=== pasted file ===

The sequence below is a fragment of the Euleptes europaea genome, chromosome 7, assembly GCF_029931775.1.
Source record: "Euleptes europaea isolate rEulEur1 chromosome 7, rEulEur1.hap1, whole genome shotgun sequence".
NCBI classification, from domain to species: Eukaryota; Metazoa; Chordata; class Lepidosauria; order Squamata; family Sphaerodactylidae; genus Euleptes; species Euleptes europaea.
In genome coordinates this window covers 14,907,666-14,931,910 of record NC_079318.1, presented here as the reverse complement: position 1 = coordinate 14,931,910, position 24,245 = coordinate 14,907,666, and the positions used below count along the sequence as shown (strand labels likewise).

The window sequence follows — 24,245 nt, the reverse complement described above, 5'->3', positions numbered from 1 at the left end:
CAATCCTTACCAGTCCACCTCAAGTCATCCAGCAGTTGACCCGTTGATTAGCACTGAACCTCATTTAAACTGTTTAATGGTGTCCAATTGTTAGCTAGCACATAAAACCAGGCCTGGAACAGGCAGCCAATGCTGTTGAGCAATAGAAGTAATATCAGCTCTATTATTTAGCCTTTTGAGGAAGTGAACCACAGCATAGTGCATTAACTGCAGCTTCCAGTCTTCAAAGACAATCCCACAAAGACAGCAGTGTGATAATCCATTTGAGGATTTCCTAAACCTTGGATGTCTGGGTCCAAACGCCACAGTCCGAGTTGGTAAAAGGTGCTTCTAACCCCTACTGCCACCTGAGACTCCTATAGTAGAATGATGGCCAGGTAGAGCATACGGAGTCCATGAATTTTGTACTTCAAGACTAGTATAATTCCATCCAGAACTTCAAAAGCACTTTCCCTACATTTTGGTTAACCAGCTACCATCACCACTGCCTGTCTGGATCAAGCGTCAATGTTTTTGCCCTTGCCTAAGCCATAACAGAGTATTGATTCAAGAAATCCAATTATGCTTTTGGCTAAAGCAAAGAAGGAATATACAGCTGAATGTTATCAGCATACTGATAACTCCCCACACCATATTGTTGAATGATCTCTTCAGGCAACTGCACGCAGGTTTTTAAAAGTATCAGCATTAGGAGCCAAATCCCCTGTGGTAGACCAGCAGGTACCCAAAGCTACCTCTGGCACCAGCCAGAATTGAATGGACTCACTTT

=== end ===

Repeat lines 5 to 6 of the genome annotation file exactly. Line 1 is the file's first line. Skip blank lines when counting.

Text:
The window sequence follows — 24,245 nt, the reverse complement described above, 5'->3', positions numbered from 1 at the left end:
CAATCCTTACCAGTCCACCTCAAGTCATCCAGCAGTTGACCCGTTGATTAGCACTGAACCTCATTTAAACTGTTTAATGGTGTCCAATTGTTAGCTAGCACATAAAACCAGGCCTGGAACAGGCAGCCAATGCTGTTGAGCAATAGAAGTAATATCAGCTCTATTATTTAGCCTTTTGAGGAAGTGAACCACAGCATAGTGCATTAACTGCAGCTTCCAGTCTTCAAAGACAATCCCACAAAGACAGCAGTGTGATAATCCATTTGAGGATTTCCTAAACCTTGGATGTCTGGGTCCAAACGCCACAGTCCGAGTTGGTAAAAGGTGCTTCTAACCCCTACTGCCACCTGAGACTCCTATAGTAGAATGATGGCCAGGTAGAGCATACGGAGTCCATGAATTTTGTACTTCAAGACTAGTATAATTCCATCCAGAACTTCAAAAGCACTTTCCCTACATTTTGGTTAACCAGCTACCATCACCACTGCCTGTCTGGATCAAGCGTCAATGTTTTTGCCCTTGCCTAAGCCATAACAGAGTATTGATTCAAGAAATCCAATTATGCTTTTGGCTAAAGCAAAGAAGGAATATACAGCTGAATGTTATCAGCATACTGATAACTCCCCACACCATATTGTTGAATGATCTCTTCAGGCAACTGCACGCAGGTTTTTAAAAGTATCAGCATTAGGAGCCAAATCCCCTGTGGTAGACCAGCAGGTACCCAAAGCTACCTCTGGCACCAGCCAGAATTGAATGGACTCACTTT